A therapeutic approach to supporting young children’s long-term mental health by developing practitioner knowledge of the STEP Early Years training programme

by Kay Dimelow – Early Years Teaching School Consultant, Cambridge Early Years Teaching School Alliance (CEYTSA)

This workshop will cover:

  • issues relating to young children’s long-term mental health the research evidence
  • evidence of the increase in the number of young children being excluded, off-rolled and home tutored and the impact that attendance has on young children’s learning outcomes for those in vulnerable groups
  • current project; Cambridge Early Years Teaching School (CEYTSA) working in partnership with the Cambridgeshire Early Years and Childcare service is rolling out STEP training to pre-school settings. By delivering up-to-date/hands on training and offering on-going support, Early Years practitioners – have the knowledge and confidence to support children to self-regulate their behaviour. By training pre-school practitioners in the STEP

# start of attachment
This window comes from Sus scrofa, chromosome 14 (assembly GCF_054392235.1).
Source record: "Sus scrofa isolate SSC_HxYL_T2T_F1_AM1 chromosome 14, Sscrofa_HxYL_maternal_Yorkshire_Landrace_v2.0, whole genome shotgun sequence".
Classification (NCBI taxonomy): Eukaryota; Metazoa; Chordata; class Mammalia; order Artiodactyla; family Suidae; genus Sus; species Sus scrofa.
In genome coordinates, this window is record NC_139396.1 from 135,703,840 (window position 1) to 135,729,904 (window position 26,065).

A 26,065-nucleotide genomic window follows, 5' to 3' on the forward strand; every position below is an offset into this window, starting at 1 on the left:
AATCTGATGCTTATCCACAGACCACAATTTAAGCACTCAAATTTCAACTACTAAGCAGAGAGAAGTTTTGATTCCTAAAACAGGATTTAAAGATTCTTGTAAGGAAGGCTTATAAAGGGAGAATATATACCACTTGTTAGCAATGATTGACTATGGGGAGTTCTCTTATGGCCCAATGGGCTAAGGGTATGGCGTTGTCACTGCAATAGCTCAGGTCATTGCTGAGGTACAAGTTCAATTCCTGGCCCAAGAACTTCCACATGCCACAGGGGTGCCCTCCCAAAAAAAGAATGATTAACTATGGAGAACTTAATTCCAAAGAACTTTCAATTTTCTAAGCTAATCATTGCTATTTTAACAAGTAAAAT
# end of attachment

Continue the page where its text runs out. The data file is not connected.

• approach children will make effective transition into school and reduce the risk of exclusion. Introduction to a therapeutic approach (STEP) rather than a behaviourist approach to behaviour management. Look at the role of the adult in creating an inclusive early year’s classroom

Session 1

Kay’s been a headteacher of a large nursery school, with SEND specialism for the last 20 years. Head of lead school in Cambridge Early Years Teaching School Alliance (CEYTSA), one of few Teaching schools dedicated to the development and improvement in the Early Years sector. Lead tutor in SCITT based ITT specialising in Early Years. STEP tutor to align STEP training in PVI (Private, Independent and Voluntary sector with STEP in Primary schools).​